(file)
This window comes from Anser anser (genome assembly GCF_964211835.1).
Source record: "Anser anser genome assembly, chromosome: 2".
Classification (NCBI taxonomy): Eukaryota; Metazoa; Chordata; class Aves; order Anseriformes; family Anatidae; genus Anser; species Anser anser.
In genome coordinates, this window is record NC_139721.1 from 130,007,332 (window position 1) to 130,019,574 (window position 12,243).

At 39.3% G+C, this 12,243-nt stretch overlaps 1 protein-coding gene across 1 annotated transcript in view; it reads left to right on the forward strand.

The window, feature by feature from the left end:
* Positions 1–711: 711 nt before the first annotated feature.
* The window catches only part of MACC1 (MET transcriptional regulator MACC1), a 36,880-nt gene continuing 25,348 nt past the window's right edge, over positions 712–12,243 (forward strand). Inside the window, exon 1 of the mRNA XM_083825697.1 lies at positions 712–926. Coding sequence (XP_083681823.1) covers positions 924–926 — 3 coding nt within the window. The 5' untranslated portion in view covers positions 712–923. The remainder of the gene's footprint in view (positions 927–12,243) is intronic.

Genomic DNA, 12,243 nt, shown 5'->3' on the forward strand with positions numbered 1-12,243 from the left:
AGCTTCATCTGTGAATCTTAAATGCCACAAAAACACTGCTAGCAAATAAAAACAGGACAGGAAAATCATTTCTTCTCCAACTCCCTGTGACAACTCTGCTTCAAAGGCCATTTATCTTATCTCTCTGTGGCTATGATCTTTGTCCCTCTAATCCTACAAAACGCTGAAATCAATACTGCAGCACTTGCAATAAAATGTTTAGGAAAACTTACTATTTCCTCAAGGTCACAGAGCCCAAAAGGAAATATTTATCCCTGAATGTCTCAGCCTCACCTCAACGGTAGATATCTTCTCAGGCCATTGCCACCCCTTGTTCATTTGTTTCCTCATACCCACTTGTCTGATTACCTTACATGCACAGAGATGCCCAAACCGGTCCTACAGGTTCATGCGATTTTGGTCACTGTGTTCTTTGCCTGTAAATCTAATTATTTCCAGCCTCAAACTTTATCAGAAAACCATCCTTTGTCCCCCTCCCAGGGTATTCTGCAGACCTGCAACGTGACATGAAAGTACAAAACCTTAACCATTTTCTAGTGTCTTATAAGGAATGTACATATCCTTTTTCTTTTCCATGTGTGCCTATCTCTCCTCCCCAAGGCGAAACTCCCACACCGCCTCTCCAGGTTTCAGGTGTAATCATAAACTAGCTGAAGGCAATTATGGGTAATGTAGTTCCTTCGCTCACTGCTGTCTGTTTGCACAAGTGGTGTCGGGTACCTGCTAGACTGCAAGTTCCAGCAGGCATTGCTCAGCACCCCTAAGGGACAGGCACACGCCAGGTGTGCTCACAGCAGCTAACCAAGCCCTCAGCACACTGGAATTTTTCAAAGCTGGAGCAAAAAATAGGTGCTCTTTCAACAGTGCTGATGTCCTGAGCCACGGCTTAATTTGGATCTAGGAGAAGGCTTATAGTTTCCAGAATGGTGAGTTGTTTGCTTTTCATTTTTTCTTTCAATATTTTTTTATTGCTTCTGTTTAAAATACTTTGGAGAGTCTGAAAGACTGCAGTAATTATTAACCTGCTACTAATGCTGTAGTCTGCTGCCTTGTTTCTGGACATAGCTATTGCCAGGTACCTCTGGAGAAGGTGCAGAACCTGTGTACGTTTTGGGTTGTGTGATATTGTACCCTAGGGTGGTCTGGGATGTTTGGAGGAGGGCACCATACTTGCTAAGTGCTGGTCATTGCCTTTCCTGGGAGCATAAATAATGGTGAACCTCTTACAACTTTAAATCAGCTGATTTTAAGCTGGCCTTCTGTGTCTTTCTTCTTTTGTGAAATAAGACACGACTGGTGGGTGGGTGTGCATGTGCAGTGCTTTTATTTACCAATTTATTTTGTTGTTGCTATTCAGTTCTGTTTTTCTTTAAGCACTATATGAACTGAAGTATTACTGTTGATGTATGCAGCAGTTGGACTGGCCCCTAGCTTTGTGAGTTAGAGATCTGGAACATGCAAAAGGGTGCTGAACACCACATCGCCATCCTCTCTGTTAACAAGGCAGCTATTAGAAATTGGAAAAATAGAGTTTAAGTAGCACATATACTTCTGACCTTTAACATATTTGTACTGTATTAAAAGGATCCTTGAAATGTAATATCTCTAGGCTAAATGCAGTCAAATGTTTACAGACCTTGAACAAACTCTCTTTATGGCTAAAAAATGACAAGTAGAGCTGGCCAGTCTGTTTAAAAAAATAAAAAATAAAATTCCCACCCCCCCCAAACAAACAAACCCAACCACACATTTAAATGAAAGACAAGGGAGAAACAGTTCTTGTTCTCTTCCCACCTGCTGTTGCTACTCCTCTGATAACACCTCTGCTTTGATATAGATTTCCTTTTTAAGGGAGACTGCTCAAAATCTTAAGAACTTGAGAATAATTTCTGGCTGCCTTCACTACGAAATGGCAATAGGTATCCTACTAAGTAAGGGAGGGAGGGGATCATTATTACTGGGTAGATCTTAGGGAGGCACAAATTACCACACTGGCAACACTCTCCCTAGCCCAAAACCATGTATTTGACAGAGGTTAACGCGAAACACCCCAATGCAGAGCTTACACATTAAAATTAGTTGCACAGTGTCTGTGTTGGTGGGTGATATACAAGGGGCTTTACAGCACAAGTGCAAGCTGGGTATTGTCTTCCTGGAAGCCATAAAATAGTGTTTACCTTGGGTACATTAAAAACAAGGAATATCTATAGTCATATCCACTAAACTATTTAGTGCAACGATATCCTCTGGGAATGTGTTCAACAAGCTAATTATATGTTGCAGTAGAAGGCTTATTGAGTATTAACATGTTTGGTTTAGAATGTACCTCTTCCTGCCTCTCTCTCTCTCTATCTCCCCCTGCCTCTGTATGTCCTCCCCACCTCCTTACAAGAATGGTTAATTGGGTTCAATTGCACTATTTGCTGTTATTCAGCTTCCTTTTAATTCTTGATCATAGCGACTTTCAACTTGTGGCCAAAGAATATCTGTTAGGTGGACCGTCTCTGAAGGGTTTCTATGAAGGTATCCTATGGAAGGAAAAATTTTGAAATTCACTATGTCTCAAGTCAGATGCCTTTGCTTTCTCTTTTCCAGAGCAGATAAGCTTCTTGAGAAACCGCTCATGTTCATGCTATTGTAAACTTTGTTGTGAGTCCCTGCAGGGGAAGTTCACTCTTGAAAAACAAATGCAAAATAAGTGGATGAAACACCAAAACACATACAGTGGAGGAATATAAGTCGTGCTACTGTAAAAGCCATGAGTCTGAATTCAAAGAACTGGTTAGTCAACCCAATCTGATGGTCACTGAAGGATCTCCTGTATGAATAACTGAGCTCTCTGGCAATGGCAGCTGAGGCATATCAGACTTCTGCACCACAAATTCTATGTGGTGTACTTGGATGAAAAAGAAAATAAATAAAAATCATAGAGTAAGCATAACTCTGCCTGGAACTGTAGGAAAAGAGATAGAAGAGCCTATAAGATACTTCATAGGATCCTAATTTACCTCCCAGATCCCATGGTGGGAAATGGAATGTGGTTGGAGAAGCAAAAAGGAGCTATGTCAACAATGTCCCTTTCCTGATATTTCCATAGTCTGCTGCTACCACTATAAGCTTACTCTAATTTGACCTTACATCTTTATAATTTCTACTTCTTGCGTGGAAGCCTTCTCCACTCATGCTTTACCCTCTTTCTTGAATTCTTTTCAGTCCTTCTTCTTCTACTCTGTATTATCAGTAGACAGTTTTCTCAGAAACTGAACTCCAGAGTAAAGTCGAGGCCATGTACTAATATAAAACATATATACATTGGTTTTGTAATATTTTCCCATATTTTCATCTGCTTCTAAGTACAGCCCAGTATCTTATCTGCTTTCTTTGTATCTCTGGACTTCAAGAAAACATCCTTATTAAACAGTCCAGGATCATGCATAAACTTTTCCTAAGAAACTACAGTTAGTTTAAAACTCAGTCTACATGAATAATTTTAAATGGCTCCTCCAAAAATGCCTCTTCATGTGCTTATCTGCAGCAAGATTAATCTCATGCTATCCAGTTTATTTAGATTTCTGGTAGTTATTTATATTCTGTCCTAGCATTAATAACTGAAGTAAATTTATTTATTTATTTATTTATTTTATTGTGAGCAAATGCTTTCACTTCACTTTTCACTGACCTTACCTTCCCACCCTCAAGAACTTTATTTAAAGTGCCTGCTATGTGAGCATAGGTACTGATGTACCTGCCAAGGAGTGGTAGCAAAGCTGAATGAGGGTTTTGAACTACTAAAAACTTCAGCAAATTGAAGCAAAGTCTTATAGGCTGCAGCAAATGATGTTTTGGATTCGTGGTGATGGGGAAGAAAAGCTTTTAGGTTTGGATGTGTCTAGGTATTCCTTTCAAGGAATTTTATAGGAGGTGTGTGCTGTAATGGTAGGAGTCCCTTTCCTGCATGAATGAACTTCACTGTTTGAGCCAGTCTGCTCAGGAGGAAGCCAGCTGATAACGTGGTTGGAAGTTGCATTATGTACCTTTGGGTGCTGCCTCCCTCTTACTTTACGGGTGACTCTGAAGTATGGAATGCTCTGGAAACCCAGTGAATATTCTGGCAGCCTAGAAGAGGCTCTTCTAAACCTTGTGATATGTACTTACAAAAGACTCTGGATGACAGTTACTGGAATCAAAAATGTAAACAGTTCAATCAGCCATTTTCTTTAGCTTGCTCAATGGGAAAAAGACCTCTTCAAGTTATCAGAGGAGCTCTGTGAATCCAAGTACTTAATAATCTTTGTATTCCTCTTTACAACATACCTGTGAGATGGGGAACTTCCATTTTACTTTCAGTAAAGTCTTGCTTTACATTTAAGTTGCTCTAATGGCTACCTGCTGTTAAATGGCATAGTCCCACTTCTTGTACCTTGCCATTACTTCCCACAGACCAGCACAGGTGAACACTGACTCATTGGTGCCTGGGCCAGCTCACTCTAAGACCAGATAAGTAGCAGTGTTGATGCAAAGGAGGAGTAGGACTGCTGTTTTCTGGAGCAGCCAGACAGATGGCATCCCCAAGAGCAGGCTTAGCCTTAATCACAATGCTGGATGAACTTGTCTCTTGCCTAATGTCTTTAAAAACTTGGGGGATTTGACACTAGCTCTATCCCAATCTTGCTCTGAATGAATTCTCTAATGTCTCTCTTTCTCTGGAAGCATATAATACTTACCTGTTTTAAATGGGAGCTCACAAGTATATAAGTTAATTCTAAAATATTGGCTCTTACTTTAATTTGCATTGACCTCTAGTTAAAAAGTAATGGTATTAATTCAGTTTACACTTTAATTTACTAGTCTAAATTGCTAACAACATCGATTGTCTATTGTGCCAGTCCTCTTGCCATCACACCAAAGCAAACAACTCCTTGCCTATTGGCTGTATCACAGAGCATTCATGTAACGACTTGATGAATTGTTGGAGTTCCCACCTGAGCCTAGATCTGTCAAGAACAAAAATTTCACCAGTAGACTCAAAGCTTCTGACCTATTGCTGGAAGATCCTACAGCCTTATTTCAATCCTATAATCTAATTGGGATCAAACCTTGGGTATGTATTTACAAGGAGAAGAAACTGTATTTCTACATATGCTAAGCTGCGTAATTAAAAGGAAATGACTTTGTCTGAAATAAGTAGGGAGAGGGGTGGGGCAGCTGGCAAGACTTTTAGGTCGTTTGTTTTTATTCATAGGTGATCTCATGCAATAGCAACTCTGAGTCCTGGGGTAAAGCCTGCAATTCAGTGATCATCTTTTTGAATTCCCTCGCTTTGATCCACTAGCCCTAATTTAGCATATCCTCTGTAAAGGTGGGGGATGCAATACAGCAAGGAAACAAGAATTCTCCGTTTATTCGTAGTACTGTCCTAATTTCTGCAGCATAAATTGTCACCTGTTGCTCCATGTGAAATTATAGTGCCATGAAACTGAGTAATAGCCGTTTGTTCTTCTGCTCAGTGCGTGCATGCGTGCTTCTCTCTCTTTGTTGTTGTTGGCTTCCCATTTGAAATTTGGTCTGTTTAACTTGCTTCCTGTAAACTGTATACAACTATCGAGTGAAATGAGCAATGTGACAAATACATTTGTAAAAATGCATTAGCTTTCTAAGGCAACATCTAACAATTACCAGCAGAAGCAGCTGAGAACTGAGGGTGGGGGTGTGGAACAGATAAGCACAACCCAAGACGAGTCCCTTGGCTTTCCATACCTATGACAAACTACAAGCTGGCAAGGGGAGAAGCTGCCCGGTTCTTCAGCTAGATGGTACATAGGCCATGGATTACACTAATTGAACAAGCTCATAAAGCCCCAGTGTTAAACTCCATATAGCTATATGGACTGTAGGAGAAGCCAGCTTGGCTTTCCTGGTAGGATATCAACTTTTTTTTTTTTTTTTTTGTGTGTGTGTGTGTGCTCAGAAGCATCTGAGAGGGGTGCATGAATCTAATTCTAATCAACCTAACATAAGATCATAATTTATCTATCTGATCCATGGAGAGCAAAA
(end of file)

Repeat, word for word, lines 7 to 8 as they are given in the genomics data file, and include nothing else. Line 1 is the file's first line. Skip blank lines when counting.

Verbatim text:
* Positions 1–711: 711 nt before the first annotated feature.
* The window catches only part of MACC1 (MET transcriptional regulator MACC1), a 36,880-nt gene continuing 25,348 nt past the window's right edge, over positions 712–12,243 (forward strand). Inside the window, exon 1 of the mRNA XM_083825697.1 lies at positions 712–926. Coding sequence (XP_083681823.1) covers positions 924–926 — 3 coding nt within the window. The 5' untranslated portion in view covers positions 712–923. The remainder of the gene's footprint in view (positions 927–12,243) is intronic.